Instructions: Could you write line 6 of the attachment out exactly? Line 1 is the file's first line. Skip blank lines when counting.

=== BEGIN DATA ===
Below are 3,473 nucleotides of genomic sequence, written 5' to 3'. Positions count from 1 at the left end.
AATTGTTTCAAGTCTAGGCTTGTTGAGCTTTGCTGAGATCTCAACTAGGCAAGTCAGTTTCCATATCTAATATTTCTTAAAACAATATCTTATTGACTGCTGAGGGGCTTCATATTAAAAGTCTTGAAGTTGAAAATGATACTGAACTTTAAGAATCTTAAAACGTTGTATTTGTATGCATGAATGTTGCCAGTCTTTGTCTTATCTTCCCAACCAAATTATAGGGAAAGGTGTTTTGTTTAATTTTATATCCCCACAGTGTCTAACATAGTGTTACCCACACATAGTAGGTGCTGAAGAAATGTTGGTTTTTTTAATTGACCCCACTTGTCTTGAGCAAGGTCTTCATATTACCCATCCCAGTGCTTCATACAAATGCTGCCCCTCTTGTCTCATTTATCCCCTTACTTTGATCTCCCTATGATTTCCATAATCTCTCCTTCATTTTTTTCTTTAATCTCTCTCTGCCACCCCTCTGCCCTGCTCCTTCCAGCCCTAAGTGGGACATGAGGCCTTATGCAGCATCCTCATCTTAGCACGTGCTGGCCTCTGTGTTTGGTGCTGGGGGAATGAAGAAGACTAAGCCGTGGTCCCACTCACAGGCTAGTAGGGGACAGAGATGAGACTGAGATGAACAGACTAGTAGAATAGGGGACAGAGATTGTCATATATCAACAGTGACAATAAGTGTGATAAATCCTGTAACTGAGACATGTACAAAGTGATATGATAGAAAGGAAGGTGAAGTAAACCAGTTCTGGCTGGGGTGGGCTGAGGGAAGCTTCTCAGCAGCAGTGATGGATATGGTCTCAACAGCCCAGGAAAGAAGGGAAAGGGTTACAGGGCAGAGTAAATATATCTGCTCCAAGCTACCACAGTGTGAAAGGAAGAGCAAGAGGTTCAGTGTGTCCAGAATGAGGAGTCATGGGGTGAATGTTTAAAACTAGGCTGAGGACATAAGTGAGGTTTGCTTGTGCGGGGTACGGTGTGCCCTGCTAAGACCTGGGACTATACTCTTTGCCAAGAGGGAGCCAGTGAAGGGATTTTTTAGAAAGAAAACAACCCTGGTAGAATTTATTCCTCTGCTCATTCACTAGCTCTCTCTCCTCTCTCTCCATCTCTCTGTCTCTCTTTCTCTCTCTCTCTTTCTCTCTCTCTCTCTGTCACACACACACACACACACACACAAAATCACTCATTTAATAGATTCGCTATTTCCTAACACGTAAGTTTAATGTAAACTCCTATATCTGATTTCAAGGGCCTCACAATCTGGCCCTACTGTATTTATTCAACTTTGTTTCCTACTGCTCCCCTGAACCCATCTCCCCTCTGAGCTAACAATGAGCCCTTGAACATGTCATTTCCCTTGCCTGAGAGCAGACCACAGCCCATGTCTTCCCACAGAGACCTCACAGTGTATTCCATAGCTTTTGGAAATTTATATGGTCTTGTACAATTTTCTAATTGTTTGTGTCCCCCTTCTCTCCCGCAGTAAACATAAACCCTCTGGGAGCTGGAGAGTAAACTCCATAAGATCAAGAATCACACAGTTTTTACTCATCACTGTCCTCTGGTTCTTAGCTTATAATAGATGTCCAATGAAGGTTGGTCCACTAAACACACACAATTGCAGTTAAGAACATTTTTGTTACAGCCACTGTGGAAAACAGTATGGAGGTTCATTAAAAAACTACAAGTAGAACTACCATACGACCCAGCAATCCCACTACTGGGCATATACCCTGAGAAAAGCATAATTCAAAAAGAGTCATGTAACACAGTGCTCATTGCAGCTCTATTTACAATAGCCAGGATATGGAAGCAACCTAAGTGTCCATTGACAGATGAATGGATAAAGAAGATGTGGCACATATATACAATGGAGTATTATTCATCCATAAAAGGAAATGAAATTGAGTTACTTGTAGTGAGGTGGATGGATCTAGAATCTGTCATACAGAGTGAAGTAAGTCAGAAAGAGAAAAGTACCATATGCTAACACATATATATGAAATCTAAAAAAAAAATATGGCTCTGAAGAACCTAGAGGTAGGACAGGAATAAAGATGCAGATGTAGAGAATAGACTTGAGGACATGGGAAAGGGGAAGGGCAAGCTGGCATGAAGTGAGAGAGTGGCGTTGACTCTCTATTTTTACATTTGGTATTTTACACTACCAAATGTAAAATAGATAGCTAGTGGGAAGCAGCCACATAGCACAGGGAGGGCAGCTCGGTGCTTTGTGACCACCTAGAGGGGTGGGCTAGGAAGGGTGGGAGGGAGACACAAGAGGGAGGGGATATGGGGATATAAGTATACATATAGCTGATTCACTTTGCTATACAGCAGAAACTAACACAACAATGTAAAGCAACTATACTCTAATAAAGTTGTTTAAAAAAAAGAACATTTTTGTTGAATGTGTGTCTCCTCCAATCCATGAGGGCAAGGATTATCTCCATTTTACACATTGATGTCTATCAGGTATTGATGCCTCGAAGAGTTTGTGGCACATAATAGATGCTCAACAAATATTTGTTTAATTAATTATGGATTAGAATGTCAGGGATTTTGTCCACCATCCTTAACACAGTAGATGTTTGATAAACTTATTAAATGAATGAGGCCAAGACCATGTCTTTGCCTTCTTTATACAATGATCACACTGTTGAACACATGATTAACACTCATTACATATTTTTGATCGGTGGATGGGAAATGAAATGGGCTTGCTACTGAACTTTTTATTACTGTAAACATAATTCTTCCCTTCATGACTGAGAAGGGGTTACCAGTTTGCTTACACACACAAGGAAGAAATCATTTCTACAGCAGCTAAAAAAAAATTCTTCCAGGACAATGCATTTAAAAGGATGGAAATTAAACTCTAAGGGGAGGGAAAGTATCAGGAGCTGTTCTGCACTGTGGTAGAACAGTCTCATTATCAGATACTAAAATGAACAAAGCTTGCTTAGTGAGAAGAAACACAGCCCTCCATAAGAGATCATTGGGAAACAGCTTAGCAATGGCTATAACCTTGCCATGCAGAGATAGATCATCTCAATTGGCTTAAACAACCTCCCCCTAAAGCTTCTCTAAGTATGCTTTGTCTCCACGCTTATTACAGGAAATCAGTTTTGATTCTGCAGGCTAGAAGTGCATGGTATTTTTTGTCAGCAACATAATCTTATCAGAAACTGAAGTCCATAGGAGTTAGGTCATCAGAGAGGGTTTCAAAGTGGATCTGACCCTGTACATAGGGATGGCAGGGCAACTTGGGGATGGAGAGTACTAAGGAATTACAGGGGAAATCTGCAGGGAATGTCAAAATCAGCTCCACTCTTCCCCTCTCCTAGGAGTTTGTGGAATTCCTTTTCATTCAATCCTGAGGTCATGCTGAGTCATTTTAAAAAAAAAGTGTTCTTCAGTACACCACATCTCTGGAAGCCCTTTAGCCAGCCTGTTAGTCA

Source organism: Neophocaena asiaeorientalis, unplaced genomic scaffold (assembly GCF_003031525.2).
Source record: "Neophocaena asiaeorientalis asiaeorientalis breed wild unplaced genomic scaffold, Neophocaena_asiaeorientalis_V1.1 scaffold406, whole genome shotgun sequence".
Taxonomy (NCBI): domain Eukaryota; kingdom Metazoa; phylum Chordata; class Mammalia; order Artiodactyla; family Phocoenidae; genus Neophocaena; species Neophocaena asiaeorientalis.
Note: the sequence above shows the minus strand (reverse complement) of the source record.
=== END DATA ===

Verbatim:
Note: the sequence above shows the minus strand (reverse complement) of the source record.